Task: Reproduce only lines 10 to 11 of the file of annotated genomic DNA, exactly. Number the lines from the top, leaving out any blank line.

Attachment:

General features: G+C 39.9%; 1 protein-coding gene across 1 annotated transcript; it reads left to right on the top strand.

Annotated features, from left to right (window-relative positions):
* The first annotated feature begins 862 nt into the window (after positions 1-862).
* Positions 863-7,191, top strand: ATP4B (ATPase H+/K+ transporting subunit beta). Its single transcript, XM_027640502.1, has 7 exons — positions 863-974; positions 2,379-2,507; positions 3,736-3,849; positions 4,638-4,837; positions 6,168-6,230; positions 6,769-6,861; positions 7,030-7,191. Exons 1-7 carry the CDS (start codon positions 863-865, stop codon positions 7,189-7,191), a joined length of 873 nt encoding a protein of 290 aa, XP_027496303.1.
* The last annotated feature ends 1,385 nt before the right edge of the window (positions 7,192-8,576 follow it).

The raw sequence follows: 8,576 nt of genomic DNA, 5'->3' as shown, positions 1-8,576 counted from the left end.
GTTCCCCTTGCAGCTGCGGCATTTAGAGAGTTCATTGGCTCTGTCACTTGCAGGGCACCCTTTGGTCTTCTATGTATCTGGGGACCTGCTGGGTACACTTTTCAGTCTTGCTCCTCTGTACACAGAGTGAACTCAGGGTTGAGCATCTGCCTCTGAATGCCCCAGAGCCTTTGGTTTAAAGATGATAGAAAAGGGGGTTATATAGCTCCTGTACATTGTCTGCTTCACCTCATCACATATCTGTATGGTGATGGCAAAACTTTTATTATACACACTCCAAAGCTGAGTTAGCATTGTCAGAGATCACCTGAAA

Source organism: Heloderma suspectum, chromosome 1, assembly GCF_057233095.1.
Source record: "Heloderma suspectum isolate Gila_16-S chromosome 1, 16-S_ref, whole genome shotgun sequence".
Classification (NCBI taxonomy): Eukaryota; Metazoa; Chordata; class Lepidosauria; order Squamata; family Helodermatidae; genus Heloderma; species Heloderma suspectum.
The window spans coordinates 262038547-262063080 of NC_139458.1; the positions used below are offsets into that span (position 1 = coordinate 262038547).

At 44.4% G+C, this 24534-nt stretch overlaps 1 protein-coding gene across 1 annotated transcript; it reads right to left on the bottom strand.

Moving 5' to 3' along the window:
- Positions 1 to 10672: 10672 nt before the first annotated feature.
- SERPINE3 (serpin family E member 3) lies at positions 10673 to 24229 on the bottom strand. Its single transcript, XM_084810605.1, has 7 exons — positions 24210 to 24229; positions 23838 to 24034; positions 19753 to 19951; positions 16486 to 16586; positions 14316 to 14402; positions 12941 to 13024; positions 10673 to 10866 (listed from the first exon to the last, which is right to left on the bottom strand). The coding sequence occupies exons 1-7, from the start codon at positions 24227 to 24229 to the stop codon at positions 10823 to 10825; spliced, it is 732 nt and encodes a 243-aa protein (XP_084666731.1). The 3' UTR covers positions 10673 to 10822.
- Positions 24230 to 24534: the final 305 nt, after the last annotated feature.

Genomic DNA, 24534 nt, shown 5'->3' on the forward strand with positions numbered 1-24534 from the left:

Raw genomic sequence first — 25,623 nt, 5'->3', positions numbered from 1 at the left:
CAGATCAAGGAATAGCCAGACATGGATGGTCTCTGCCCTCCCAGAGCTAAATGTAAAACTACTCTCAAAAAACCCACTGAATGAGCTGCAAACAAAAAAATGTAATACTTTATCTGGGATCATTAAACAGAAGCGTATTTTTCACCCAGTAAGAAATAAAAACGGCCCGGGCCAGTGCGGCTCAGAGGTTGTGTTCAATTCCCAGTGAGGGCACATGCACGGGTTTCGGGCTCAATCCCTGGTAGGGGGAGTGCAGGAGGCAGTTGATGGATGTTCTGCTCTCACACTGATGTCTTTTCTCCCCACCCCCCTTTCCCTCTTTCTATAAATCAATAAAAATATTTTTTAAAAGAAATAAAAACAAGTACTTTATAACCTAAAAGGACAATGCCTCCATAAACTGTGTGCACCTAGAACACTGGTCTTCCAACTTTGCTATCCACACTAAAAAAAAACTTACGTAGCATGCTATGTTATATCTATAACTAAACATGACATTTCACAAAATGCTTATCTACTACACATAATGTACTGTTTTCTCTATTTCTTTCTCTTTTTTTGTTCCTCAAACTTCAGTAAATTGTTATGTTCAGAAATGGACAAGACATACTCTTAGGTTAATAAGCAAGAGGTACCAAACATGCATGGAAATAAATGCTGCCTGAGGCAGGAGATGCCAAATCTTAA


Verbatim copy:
Classification (NCBI taxonomy): Eukaryota; Metazoa; Chordata; class Lepidosauria; order Squamata; family Helodermatidae; genus Heloderma; species Heloderma suspectum.
The window spans coordinates 262038547-262063080 of NC_139458.1; the positions used below are offsets into that span (position 1 = coordinate 262038547).